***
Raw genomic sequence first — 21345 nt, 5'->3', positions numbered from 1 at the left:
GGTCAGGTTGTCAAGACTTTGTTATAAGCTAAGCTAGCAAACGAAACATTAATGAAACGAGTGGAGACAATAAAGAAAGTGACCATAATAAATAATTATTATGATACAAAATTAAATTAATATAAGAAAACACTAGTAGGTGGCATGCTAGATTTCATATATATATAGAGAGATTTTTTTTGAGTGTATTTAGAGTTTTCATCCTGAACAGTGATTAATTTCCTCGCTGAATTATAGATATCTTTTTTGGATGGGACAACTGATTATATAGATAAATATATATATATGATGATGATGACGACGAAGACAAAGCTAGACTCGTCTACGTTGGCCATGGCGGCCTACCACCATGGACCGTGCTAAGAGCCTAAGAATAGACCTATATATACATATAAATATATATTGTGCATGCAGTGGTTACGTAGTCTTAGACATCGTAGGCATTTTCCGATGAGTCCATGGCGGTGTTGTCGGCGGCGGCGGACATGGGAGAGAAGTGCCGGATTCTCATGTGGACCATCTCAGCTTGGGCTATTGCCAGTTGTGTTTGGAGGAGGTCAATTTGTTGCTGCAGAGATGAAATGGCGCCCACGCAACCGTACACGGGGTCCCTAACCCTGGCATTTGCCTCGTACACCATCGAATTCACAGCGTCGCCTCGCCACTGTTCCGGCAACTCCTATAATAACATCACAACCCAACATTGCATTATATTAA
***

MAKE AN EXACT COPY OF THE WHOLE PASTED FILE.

Raw genomic sequence first — 21345 nt, 5'->3', positions numbered from 1 at the left:
GGTCAGGTTGTCAAGACTTTGTTATAAGCTAAGCTAGCAAACGAAACATTAATGAAACGAGTGGAGACAATAAAGAAAGTGACCATAATAAATAATTATTATGATACAAAATTAAATTAATATAAGAAAACACTAGTAGGTGGCATGCTAGATTTCATATATATATAGAGAGATTTTTTTTGAGTGTATTTAGAGTTTTCATCCTGAACAGTGATTAATTTCCTCGCTGAATTATAGATATCTTTTTTGGATGGGACAACTGATTATATAGATAAATATATATATATGATGATGATGACGACGAAGACAAAGCTAGACTCGTCTACGTTGGCCATGGCGGCCTACCACCATGGACCGTGCTAAGAGCCTAAGAATAGACCTATATATACATATAAATATATATTGTGCATGCAGTGGTTACGTAGTCTTAGACATCGTAGGCATTTTCCGATGAGTCCATGGCGGTGTTGTCGGCGGCGGCGGACATGGGAGAGAAGTGCCGGATTCTCATGTGGACCATCTCAGCTTGGGCTATTGCCAGTTGTGTTTGGAGGAGGTCAATTTGTTGCTGCAGAGATGAAATGGCGCCCACGCAACCGTACACGGGGTCCCTAACCCTGGCATTTGCCTCGTACACCATCGAATTCACAGCGTCGCCTCGCCACTGTTCCGGCAACTCCTATAATAACATCACAACCCAACATTGCATTATATTAA